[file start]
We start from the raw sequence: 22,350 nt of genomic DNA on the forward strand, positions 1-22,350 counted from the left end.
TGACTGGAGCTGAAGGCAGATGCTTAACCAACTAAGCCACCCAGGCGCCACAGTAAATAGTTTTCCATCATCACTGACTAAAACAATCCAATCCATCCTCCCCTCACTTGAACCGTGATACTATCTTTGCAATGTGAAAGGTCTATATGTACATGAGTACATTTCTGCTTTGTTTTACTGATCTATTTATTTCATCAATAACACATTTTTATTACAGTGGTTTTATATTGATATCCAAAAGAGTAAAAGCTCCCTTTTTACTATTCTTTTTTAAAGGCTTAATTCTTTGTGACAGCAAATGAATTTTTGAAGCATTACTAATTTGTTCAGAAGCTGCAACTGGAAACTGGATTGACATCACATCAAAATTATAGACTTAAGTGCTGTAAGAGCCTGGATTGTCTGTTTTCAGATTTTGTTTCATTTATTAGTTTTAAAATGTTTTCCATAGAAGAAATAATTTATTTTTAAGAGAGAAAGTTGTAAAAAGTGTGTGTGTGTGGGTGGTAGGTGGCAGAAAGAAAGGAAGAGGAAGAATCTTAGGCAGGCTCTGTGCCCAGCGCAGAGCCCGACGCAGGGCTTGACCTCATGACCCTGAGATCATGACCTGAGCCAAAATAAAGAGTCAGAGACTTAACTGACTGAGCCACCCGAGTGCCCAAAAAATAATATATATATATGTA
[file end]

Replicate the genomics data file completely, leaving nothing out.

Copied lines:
We start from the raw sequence: 22,350 nt of genomic DNA on the forward strand, positions 1-22,350 counted from the left end.
TGACTGGAGCTGAAGGCAGATGCTTAACCAACTAAGCCACCCAGGCGCCACAGTAAATAGTTTTCCATCATCACTGACTAAAACAATCCAATCCATCCTCCCCTCACTTGAACCGTGATACTATCTTTGCAATGTGAAAGGTCTATATGTACATGAGTACATTTCTGCTTTGTTTTACTGATCTATTTATTTCATCAATAACACATTTTTATTACAGTGGTTTTATATTGATATCCAAAAGAGTAAAAGCTCCCTTTTTACTATTCTTTTTTAAAGGCTTAATTCTTTGTGACAGCAAATGAATTTTTGAAGCATTACTAATTTGTTCAGAAGCTGCAACTGGAAACTGGATTGACATCACATCAAAATTATAGACTTAAGTGCTGTAAGAGCCTGGATTGTCTGTTTTCAGATTTTGTTTCATTTATTAGTTTTAAAATGTTTTCCATAGAAGAAATAATTTATTTTTAAGAGAGAAAGTTGTAAAAAGTGTGTGTGTGTGGGTGGTAGGTGGCAGAAAGAAAGGAAGAGGAAGAATCTTAGGCAGGCTCTGTGCCCAGCGCAGAGCCCGACGCAGGGCTTGACCTCATGACCCTGAGATCATGACCTGAGCCAAAATAAAGAGTCAGAGACTTAACTGACTGAGCCACCCGAGTGCCCAAAAAATAATATATATATATGTA